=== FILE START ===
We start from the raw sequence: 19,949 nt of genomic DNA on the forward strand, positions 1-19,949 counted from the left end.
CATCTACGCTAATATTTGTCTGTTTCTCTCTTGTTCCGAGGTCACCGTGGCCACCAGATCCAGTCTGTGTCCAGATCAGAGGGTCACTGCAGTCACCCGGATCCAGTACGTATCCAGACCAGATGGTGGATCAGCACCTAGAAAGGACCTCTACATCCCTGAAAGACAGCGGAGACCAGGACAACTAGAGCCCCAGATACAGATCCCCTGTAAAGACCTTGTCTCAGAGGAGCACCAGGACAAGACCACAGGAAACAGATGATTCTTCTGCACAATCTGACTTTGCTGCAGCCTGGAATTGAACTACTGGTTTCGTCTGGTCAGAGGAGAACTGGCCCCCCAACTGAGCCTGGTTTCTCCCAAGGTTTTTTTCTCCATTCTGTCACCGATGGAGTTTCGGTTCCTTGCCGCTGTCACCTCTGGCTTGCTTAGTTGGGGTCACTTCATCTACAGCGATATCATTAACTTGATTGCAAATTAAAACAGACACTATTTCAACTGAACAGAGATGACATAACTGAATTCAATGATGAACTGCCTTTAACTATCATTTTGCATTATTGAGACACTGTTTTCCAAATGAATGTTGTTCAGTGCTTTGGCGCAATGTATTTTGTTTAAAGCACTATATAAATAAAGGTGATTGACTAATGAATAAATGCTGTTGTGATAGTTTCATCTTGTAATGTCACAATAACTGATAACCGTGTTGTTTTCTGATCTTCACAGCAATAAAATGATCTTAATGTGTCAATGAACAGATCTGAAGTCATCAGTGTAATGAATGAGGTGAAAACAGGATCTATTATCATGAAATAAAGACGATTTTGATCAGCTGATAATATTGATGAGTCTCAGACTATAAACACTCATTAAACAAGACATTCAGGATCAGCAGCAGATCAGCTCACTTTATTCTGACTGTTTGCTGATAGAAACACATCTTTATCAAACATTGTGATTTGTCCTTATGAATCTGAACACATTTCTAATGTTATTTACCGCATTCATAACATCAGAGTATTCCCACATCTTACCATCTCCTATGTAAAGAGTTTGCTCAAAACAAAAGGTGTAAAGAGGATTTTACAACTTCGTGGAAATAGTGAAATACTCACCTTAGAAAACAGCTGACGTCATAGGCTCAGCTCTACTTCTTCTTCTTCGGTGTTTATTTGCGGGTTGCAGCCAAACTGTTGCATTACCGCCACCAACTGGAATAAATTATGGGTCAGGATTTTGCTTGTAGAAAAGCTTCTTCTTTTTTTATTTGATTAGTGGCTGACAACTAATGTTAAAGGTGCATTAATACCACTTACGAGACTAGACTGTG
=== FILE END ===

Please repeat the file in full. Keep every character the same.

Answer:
We start from the raw sequence: 19,949 nt of genomic DNA on the forward strand, positions 1-19,949 counted from the left end.
CATCTACGCTAATATTTGTCTGTTTCTCTCTTGTTCCGAGGTCACCGTGGCCACCAGATCCAGTCTGTGTCCAGATCAGAGGGTCACTGCAGTCACCCGGATCCAGTACGTATCCAGACCAGATGGTGGATCAGCACCTAGAAAGGACCTCTACATCCCTGAAAGACAGCGGAGACCAGGACAACTAGAGCCCCAGATACAGATCCCCTGTAAAGACCTTGTCTCAGAGGAGCACCAGGACAAGACCACAGGAAACAGATGATTCTTCTGCACAATCTGACTTTGCTGCAGCCTGGAATTGAACTACTGGTTTCGTCTGGTCAGAGGAGAACTGGCCCCCCAACTGAGCCTGGTTTCTCCCAAGGTTTTTTTCTCCATTCTGTCACCGATGGAGTTTCGGTTCCTTGCCGCTGTCACCTCTGGCTTGCTTAGTTGGGGTCACTTCATCTACAGCGATATCATTAACTTGATTGCAAATTAAAACAGACACTATTTCAACTGAACAGAGATGACATAACTGAATTCAATGATGAACTGCCTTTAACTATCATTTTGCATTATTGAGACACTGTTTTCCAAATGAATGTTGTTCAGTGCTTTGGCGCAATGTATTTTGTTTAAAGCACTATATAAATAAAGGTGATTGACTAATGAATAAATGCTGTTGTGATAGTTTCATCTTGTAATGTCACAATAACTGATAACCGTGTTGTTTTCTGATCTTCACAGCAATAAAATGATCTTAATGTGTCAATGAACAGATCTGAAGTCATCAGTGTAATGAATGAGGTGAAAACAGGATCTATTATCATGAAATAAAGACGATTTTGATCAGCTGATAATATTGATGAGTCTCAGACTATAAACACTCATTAAACAAGACATTCAGGATCAGCAGCAGATCAGCTCACTTTATTCTGACTGTTTGCTGATAGAAACACATCTTTATCAAACATTGTGATTTGTCCTTATGAATCTGAACACATTTCTAATGTTATTTACCGCATTCATAACATCAGAGTATTCCCACATCTTACCATCTCCTATGTAAAGAGTTTGCTCAAAACAAAAGGTGTAAAGAGGATTTTACAACTTCGTGGAAATAGTGAAATACTCACCTTAGAAAACAGCTGACGTCATAGGCTCAGCTCTACTTCTTCTTCTTCGGTGTTTATTTGCGGGTTGCAGCCAAACTGTTGCATTACCGCCACCAACTGGAATAAATTATGGGTCAGGATTTTGCTTGTAGAAAAGCTTCTTCTTTTTTTATTTGATTAGTGGCTGACAACTAATGTTAAAGGTGCATTAATACCACTTACGAGACTAGACTGTG